Finally the organizers of the conference refused to send the Minister of Interior a petition in favor of Budeiri, signed by the majority of the participants. The argument used was that there is a separation between the academic sphere and the political one, and as scholars they cannot take a position. » [6]

This event took place in the days of peaceful Apartheid. As for the present situation of Al-Quds University, Nature finally acknowledged in its May 16 issue that, « Al-Quds University claims that Israeli soldiers badly damaged laboratories and other buildings at its campuses in El Bireh and Ramallah. The university has asked the Israeli government and the international community to send fact-finding missions and to help rebuild its infrastructure » (Declan Butler, European correspondent, Nature 417, 207, 16 May 2002)

As the most decisive argument for why no moratorium on research funds should apply, the Israeli counter petition and its echo in Nature point out that this will harm the Palestinian academia. « Many European-funded programs have explicitly aimed at enhancing scientific cooperation between Israelis, Palestinians and Arab scholars…Freezing Israeli access to, and participation in, such programs would…damage these important frameworks and undermine the benefits to research » (Israeli counter petition). This theme is further developed and emphasized in the more recent Nature editorial of May 16.

Regardless of what the facts are about this « energetic scientific collaboration, » this is the standard colonialist argument. The colonialists were always certain that they are bringing progress to the natives. Here is what Prof. Rita Giacaman of Birzeit University told me about the matter: « Several individually linked projects began with Israelis since the Oslo accords were signed, mainly because Europe and the US were luring scientists with the carrot of money in a money starved environment, in exchange for being used as ‘evidence’ for peace and equity having been achieved, when the stick never stopped hitting Palestinian infrastructure, institutions, political processes and academic life. It thus placed us in the political arena, using us to show peace that does not exist and equity that exists even less. Many of us Palestinian academics chose not to get involved in such academic cooperative relations with Israelis and continued solidarity activities [with Israelis], aimed at changing the political reality instead -the root cause of the problem. .. Anyway, the issue is not about Israeli scientists helping out. This is like taking away the right of villagers to till their land and then giving them some food-aid instead. The issue is ending occupation and allowing Palestinian to develop their institutions, including scientific ones. » (Personal communication, May 2002).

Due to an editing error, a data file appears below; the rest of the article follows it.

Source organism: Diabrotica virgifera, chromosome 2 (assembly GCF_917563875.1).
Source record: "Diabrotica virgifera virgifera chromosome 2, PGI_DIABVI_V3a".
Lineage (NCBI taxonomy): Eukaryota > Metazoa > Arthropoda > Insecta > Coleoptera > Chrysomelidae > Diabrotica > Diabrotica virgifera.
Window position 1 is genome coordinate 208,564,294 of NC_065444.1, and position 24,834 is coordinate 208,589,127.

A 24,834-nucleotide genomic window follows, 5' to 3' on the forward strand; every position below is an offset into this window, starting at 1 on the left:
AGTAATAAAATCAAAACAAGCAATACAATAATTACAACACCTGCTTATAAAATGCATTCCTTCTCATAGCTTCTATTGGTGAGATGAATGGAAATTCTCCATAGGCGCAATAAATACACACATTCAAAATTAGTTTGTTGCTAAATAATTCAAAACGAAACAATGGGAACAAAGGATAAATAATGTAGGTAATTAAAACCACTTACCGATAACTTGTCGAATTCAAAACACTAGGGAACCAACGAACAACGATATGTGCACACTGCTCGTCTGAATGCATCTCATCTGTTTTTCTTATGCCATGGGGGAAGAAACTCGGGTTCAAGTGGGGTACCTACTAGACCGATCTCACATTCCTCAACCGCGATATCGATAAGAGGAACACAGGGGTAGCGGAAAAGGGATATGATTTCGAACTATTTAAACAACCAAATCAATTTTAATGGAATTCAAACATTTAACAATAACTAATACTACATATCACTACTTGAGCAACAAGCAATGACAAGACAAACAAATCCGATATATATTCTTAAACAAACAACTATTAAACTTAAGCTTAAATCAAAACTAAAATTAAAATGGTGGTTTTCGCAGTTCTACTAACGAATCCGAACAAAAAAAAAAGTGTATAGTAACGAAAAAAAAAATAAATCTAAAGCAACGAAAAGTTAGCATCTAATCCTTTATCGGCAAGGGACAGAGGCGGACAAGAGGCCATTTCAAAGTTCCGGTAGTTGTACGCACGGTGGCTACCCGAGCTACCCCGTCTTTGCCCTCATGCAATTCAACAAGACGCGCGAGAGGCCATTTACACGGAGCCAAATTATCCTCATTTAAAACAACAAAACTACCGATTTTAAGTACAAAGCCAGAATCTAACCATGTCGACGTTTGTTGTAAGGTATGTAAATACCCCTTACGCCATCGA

If continuing support to the Israeli academia is what the Palestinian academia considers best for its future, we should hear it from them. What I hear from my comrades in the Palestinian academia is only a full and unequivocal support for the boycott.


[1] French and Australian petitions are calling also for avoiding any other institutional cooperation, such as serving in promotion procedures of the Israeli universities, though the French call declares that they will continue individual ties with Israeli scholars.